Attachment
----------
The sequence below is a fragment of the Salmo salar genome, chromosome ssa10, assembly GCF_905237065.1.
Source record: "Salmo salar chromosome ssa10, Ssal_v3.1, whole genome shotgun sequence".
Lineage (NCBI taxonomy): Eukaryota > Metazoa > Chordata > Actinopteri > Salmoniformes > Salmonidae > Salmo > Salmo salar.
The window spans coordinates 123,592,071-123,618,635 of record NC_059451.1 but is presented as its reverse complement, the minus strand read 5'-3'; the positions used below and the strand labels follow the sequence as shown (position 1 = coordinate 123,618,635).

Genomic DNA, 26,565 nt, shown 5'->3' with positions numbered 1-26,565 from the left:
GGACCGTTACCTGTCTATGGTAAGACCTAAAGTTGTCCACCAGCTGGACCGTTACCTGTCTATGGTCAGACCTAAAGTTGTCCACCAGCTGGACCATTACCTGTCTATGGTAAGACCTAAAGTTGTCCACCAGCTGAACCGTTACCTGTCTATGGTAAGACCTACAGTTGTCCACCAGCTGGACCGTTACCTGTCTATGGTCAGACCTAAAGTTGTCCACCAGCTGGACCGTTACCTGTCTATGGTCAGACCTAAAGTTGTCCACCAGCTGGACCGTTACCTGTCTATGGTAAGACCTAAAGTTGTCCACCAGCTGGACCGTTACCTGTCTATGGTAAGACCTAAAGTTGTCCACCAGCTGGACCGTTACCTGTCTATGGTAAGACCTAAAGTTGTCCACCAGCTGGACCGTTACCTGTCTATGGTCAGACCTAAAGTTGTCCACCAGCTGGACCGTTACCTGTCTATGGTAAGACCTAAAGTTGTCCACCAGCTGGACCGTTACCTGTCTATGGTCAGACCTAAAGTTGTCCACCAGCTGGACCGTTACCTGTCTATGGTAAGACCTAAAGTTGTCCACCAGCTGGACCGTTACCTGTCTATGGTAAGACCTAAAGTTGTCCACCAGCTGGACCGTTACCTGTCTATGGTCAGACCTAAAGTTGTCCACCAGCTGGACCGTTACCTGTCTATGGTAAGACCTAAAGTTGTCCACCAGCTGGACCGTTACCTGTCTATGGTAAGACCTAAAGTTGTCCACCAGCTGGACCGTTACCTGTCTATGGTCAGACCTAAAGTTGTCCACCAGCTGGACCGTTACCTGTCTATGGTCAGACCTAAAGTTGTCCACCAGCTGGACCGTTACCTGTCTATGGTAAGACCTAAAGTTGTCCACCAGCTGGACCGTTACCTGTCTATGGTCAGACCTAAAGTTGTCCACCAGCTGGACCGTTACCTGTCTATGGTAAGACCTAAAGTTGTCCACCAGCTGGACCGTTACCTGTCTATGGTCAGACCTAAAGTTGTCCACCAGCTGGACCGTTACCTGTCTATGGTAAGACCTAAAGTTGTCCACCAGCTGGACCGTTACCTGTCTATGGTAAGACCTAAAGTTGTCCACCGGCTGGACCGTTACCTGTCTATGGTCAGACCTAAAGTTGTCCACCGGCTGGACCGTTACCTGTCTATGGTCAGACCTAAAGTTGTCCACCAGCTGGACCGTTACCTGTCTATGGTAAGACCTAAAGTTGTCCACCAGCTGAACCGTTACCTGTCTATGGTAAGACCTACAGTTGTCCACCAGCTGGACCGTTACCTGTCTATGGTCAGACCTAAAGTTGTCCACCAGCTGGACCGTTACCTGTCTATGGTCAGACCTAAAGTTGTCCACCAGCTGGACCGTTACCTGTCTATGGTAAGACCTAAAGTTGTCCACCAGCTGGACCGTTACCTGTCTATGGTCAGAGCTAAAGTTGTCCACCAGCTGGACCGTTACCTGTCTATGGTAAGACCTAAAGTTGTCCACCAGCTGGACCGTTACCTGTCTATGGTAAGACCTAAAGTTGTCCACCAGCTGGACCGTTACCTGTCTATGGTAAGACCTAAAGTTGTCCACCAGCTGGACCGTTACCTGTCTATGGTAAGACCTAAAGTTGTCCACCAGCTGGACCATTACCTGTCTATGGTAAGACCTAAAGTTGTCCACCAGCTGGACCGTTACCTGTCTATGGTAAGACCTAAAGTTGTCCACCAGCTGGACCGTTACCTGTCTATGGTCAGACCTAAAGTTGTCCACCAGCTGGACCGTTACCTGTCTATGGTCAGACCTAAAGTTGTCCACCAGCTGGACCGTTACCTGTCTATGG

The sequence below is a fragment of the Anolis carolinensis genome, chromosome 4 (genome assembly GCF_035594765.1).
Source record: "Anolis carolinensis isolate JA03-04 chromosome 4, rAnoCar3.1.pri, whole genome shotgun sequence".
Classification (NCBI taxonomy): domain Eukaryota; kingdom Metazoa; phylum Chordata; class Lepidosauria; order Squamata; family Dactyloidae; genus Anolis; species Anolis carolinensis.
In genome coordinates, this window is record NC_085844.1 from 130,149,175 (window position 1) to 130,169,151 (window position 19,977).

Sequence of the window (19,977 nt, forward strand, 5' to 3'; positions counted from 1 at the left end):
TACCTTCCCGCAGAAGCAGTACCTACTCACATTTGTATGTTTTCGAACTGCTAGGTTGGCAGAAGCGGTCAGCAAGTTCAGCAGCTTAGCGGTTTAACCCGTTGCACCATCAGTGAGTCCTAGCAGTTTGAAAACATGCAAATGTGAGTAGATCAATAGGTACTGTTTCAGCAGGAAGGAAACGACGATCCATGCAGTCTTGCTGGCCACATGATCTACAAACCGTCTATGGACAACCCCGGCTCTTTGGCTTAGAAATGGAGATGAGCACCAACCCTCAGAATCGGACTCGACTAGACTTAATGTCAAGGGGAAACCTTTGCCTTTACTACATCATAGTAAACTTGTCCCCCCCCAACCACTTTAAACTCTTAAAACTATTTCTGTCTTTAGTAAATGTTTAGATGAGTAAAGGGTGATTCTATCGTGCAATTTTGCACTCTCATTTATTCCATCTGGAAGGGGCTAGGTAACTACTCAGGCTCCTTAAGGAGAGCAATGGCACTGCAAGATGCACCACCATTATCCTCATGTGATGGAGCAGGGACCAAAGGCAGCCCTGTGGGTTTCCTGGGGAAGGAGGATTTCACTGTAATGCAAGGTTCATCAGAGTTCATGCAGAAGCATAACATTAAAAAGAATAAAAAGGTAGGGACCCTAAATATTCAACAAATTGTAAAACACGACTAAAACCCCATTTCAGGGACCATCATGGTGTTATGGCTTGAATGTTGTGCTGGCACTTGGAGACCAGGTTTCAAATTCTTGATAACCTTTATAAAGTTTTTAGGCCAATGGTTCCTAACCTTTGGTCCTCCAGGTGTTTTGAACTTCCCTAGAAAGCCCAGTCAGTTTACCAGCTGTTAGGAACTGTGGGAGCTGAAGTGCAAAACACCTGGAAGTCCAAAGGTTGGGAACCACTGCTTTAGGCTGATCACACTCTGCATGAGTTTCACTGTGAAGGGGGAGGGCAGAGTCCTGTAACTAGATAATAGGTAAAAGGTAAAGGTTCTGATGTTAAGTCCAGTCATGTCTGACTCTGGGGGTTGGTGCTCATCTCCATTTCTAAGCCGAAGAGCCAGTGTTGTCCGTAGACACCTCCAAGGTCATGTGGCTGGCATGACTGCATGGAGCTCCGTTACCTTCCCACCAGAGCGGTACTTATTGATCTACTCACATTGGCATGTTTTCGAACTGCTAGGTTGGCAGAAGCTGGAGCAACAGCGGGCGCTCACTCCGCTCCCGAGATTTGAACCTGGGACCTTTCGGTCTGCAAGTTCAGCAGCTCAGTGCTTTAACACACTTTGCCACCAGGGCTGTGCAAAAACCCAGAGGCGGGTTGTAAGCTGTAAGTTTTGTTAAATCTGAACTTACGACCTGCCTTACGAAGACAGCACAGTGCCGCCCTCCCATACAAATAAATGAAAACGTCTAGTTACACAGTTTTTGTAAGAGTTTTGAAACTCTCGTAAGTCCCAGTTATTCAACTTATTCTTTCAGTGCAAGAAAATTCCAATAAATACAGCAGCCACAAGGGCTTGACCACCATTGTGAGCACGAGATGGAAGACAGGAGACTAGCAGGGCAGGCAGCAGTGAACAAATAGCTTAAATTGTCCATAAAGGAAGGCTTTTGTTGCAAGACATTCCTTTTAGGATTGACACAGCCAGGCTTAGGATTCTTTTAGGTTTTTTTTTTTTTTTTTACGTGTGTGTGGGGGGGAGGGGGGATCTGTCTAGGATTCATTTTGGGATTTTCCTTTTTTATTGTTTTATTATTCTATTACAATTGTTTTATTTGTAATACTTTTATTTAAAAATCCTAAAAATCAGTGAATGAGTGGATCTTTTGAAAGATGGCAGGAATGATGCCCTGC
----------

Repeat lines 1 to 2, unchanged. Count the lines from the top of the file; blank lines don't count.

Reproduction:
The sequence below is a fragment of the Salmo salar genome, chromosome ssa10, assembly GCF_905237065.1.
Source record: "Salmo salar chromosome ssa10, Ssal_v3.1, whole genome shotgun sequence".